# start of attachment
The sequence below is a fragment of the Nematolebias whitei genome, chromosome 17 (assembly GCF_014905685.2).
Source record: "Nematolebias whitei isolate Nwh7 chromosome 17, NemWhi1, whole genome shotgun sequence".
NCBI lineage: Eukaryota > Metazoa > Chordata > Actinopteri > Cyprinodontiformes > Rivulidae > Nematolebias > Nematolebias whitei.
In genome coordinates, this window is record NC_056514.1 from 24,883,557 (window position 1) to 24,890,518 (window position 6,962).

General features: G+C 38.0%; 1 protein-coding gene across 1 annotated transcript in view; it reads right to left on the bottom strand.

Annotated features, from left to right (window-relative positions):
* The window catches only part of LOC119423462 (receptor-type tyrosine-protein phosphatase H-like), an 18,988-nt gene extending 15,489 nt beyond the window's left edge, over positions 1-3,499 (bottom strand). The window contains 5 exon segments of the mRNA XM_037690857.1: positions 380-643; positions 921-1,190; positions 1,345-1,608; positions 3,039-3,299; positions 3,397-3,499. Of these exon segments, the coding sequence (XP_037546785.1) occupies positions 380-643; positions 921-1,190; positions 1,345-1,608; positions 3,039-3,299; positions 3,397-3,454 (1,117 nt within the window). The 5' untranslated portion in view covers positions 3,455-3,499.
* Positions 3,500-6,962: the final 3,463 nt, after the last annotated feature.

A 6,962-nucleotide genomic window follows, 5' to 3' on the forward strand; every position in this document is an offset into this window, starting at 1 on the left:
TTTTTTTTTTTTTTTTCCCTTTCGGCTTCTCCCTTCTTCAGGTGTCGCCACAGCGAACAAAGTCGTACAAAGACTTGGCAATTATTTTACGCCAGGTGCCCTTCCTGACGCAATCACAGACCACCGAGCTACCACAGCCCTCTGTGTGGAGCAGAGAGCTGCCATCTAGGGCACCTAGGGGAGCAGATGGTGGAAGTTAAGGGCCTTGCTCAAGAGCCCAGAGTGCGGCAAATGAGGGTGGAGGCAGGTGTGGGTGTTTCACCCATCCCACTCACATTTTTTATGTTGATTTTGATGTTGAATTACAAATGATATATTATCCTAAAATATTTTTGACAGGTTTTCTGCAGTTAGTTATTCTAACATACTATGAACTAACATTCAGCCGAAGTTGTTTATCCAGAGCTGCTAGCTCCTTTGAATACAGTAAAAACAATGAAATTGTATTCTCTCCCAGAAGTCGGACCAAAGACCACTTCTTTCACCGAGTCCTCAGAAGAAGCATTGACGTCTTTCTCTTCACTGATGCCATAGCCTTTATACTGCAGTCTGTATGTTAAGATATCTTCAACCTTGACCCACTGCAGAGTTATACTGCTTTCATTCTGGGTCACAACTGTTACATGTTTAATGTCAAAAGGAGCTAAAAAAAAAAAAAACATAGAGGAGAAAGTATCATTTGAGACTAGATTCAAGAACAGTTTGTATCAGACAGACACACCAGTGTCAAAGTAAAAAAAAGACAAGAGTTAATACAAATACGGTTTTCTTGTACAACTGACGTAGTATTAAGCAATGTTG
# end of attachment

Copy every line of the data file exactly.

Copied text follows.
The sequence below is a fragment of the Nematolebias whitei genome, chromosome 17 (assembly GCF_014905685.2).
Source record: "Nematolebias whitei isolate Nwh7 chromosome 17, NemWhi1, whole genome shotgun sequence".
NCBI lineage: Eukaryota > Metazoa > Chordata > Actinopteri > Cyprinodontiformes > Rivulidae > Nematolebias > Nematolebias whitei.
In genome coordinates, this window is record NC_056514.1 from 24,883,557 (window position 1) to 24,890,518 (window position 6,962).

General features: G+C 38.0%; 1 protein-coding gene across 1 annotated transcript in view; it reads right to left on the bottom strand.

Annotated features, from left to right (window-relative positions):
* The window catches only part of LOC119423462 (receptor-type tyrosine-protein phosphatase H-like), an 18,988-nt gene extending 15,489 nt beyond the window's left edge, over positions 1-3,499 (bottom strand). The window contains 5 exon segments of the mRNA XM_037690857.1: positions 380-643; positions 921-1,190; positions 1,345-1,608; positions 3,039-3,299; positions 3,397-3,499. Of these exon segments, the coding sequence (XP_037546785.1) occupies positions 380-643; positions 921-1,190; positions 1,345-1,608; positions 3,039-3,299; positions 3,397-3,454 (1,117 nt within the window). The 5' untranslated portion in view covers positions 3,455-3,499.
* Positions 3,500-6,962: the final 3,463 nt, after the last annotated feature.

A 6,962-nucleotide genomic window follows, 5' to 3' on the forward strand; every position in this document is an offset into this window, starting at 1 on the left:
TTTTTTTTTTTTTTTTCCCTTTCGGCTTCTCCCTTCTTCAGGTGTCGCCACAGCGAACAAAGTCGTACAAAGACTTGGCAATTATTTTACGCCAGGTGCCCTTCCTGACGCAATCACAGACCACCGAGCTACCACAGCCCTCTGTGTGGAGCAGAGAGCTGCCATCTAGGGCACCTAGGGGAGCAGATGGTGGAAGTTAAGGGCCTTGCTCAAGAGCCCAGAGTGCGGCAAATGAGGGTGGAGGCAGGTGTGGGTGTTTCACCCATCCCACTCACATTTTTTATGTTGATTTTGATGTTGAATTACAAATGATATATTATCCTAAAATATTTTTGACAGGTTTTCTGCAGTTAGTTATTCTAACATACTATGAACTAACATTCAGCCGAAGTTGTTTATCCAGAGCTGCTAGCTCCTTTGAATACAGTAAAAACAATGAAATTGTATTCTCTCCCAGAAGTCGGACCAAAGACCACTTCTTTCACCGAGTCCTCAGAAGAAGCATTGACGTCTTTCTCTTCACTGATGCCATAGCCTTTATACTGCAGTCTGTATGTTAAGATATCTTCAACCTTGACCCACTGCAGAGTTATACTGCTTTCATTCTGGGTCACAACTGTTACATGTTTAATGTCAAAAGGAGCTAAAAAAAAAAAAAACATAGAGGAGAAAGTATCATTTGAGACTAGATTCAAGAACAGTTTGTATCAGACAGACACACCAGTGTCAAAGTAAAAAAAAGACAAGAGTTAATACAAATACGGTTTTCTTGTACAACTGACGTAGTATTAAGCAATGTTG